In 2002, Muslim cleric Mohammed Yusuf founded the Islamist group Boko Haram in Maiduguri, establishing a mosque and a madrasa that attracted children from poor Muslim families from both Nigeria and neighboring countries.[10][11]

Boko Haram attacks[edit]

The city is the heart of the Boko Haram insurgency[12] and is the city which is most often attacked by the group.[13] In late July 2009, Maiduguri was the worst-hit location of major religious violence in northern Nigeria committed by Boko Haram, which left over 700 people dead.

On 14 May 2013, President Goodluck Jonathan declared a state of emergency in northeast Nigeria, including Borno State, due to the militant activity of Boko Haram.[14] The entire city was under overnight curfew, and trucks have been prevented from entering the city. Twelve areas of the city that are known to be strongholds of Boko Haram are under permanent curfew.[15] On 18 June 2013, Boko Haram militants attacked a school as students were taking an exam; nine students were killed.[16]

In 2014, Boko Haram bombed Maiduguri in January, July and November.

On 10 January 2015, a bomb attack was executed at the Monday Market in Maiduguri, killing 19 people.[12] In the early hours of 25 January, Boko Haram launched a major assault on the city.[17] On 26 January, CNN reported that the attack on Maiduguri by "hundreds of gunmen" had been repelled, but the nearby town of Monguno was captured by Boko Haram.[18] The Nigerian Army claimed to have successfully repelled another attack on Maiduguri on 31 January 2015.[19] On 17 February 2015, Monguno subsequently fell to the Nigerian military in a coordinated air and ground assault. [20] On 7 March 2015, five suicide bomb blasts left 54 dead and 143 wounded.[21] On 30 May 2015, Boko Haram launched another attack on the city, killing thirteen people.[22] In March 2017 Boko Haram again bombed Maiduguri.[13]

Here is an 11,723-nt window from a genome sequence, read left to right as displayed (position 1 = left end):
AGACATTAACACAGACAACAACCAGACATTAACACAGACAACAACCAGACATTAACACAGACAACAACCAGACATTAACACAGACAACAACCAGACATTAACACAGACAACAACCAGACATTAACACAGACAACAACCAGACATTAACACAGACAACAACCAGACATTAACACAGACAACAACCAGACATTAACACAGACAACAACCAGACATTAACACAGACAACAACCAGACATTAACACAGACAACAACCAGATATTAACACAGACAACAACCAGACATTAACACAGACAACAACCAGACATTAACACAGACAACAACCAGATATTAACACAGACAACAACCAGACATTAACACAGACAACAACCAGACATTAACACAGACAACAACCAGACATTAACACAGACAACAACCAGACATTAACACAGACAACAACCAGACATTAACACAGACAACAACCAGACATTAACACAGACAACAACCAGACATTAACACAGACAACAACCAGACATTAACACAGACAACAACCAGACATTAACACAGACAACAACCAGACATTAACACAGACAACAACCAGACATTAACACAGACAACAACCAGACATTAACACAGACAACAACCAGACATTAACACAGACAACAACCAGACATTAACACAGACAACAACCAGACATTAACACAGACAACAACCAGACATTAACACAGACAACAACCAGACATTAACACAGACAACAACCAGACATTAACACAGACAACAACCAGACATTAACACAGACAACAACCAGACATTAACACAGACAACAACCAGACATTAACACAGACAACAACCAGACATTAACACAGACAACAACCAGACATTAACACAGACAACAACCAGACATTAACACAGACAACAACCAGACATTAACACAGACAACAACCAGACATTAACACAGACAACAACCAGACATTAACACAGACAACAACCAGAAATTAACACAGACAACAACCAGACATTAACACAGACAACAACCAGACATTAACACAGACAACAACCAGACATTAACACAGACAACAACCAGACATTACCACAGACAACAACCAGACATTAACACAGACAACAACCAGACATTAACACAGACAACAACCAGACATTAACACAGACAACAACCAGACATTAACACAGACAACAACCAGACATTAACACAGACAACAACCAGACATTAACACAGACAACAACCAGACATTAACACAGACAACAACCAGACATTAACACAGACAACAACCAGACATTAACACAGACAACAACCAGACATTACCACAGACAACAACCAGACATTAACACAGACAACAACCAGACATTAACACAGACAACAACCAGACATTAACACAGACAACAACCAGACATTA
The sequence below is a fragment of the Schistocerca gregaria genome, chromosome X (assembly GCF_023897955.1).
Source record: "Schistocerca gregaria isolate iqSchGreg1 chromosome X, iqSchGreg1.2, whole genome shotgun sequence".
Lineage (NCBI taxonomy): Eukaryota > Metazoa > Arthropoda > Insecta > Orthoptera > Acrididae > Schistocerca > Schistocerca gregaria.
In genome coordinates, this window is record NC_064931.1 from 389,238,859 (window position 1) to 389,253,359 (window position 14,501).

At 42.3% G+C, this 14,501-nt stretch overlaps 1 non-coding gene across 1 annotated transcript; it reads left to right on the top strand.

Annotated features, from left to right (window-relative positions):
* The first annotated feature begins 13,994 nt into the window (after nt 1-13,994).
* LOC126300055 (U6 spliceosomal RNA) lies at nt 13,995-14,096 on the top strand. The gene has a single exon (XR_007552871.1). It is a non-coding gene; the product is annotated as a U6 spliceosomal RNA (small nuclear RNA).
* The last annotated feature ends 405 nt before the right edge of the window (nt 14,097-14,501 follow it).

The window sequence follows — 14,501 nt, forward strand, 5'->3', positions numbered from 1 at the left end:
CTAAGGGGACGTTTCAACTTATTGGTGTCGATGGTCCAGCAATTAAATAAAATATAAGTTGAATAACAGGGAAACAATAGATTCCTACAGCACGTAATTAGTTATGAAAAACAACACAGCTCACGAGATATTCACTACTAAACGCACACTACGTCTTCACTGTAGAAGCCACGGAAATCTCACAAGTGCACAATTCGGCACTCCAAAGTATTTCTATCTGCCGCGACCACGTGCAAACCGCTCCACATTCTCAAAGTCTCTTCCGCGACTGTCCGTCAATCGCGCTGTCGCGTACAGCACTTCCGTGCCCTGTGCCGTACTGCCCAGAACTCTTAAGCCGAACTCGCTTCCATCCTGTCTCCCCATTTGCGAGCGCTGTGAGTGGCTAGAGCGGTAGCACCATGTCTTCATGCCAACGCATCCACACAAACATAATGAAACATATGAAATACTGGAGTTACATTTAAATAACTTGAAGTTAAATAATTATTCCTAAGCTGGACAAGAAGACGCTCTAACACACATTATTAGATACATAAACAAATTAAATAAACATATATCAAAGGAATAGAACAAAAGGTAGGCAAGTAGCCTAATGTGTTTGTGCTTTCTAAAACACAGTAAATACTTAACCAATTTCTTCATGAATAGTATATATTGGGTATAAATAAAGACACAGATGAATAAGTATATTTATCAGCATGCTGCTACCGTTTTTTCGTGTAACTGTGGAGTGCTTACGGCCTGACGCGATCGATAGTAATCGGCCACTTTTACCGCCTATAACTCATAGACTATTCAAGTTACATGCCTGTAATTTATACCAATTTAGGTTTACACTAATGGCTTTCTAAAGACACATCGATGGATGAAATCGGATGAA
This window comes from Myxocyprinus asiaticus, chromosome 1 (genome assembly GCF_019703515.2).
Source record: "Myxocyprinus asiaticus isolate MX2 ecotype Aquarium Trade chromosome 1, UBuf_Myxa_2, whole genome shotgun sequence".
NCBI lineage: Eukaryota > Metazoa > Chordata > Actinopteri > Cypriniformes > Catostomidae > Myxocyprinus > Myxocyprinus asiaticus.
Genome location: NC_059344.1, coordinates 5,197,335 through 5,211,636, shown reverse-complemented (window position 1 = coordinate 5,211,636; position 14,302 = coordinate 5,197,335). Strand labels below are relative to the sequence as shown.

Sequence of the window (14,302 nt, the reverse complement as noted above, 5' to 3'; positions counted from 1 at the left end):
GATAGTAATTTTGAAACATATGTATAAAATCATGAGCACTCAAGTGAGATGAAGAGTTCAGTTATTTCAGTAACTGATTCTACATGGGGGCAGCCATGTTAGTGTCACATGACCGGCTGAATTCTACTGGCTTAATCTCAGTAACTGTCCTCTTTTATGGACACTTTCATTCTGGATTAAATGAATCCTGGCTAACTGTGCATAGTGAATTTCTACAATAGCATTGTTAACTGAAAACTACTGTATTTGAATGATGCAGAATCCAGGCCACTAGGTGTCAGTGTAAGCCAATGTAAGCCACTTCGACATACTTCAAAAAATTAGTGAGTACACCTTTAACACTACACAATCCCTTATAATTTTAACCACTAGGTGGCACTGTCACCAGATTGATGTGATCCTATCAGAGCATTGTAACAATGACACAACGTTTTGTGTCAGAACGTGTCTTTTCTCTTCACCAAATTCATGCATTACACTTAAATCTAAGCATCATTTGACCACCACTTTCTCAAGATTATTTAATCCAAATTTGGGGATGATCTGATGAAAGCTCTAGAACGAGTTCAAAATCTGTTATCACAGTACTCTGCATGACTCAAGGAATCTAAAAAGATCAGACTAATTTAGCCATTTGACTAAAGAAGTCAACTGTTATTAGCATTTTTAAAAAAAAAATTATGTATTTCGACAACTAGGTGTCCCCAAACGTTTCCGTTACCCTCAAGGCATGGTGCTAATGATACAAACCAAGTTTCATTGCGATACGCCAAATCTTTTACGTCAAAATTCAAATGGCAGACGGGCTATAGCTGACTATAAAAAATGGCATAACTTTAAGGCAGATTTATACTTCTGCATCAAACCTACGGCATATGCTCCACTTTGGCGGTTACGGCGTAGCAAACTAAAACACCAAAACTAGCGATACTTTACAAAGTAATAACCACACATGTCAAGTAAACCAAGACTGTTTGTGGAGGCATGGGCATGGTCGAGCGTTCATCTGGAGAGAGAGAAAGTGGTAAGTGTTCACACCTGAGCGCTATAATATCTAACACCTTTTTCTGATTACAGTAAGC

Giwa barracks[edit]

The Giwa barracks and detention centre in Maiduguri has been subject to multiple attacks by Boko Haram. In 2014, reports suggested that 600 people were killed in an attack, though most were detainees killed by soldiers.[23][24] It was attacked in January/February 2015, bombed in March 2015, and attacked again in May 2015.[25]